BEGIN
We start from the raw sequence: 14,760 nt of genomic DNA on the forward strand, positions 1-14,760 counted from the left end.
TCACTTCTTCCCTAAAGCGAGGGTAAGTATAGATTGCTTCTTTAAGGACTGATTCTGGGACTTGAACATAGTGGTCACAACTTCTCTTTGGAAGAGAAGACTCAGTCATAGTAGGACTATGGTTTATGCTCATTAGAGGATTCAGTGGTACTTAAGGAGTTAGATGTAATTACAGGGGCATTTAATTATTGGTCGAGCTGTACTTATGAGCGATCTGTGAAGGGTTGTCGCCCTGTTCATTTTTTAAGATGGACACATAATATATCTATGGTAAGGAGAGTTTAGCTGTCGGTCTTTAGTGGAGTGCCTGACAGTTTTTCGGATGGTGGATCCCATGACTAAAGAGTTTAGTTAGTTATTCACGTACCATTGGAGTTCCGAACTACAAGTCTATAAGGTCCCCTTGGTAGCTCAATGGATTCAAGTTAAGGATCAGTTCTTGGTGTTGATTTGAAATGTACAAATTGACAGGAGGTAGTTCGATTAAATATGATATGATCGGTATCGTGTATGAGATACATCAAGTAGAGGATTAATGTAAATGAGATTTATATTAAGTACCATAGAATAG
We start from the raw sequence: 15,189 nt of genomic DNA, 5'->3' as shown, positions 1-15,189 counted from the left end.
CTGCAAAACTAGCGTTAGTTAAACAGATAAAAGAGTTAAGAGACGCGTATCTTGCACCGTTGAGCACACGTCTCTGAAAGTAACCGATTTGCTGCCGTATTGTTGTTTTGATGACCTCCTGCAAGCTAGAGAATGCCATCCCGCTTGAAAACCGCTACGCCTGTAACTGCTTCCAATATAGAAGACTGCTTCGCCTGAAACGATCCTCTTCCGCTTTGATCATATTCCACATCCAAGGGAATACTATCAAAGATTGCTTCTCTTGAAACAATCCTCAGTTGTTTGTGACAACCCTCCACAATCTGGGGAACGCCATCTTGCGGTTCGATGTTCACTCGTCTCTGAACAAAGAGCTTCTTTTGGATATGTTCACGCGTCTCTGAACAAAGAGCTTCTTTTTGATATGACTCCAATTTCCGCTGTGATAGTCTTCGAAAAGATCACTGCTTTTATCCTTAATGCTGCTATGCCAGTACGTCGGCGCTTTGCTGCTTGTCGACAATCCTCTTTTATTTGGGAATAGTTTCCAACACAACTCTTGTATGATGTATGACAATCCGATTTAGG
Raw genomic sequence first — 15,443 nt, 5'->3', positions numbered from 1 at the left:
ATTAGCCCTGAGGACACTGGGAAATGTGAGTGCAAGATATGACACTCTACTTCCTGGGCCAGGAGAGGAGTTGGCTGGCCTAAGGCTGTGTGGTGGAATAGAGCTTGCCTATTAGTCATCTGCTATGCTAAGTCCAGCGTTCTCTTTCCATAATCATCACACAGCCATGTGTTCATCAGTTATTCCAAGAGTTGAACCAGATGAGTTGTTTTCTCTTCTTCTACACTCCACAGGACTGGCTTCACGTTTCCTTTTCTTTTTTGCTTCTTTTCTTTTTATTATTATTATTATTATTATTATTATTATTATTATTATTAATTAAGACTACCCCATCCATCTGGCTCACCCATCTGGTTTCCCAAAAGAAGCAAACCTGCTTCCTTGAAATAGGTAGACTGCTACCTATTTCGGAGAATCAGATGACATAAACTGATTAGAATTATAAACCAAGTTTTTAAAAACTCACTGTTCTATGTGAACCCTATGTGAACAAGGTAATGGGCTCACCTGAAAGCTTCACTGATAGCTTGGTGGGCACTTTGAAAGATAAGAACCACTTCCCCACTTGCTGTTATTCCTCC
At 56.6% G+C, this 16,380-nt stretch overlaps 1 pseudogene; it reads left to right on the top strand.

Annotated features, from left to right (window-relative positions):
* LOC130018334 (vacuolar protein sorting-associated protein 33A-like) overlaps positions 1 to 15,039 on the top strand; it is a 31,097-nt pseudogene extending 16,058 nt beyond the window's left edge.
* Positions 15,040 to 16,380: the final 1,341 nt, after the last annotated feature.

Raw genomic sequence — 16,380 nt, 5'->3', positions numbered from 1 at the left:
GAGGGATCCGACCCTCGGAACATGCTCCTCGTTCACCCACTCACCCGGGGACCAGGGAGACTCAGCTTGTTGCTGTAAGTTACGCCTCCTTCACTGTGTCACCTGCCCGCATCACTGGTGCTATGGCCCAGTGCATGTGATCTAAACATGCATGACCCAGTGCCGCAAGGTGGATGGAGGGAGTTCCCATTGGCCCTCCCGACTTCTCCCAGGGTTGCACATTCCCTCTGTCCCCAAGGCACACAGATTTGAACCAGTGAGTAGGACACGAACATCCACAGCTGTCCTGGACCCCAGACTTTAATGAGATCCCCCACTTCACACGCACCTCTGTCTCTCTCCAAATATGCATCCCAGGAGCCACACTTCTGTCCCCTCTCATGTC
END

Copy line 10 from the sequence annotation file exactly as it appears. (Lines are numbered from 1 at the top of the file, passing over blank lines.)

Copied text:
* Positions 15,040 to 16,380: the final 1,341 nt, after the last annotated feature.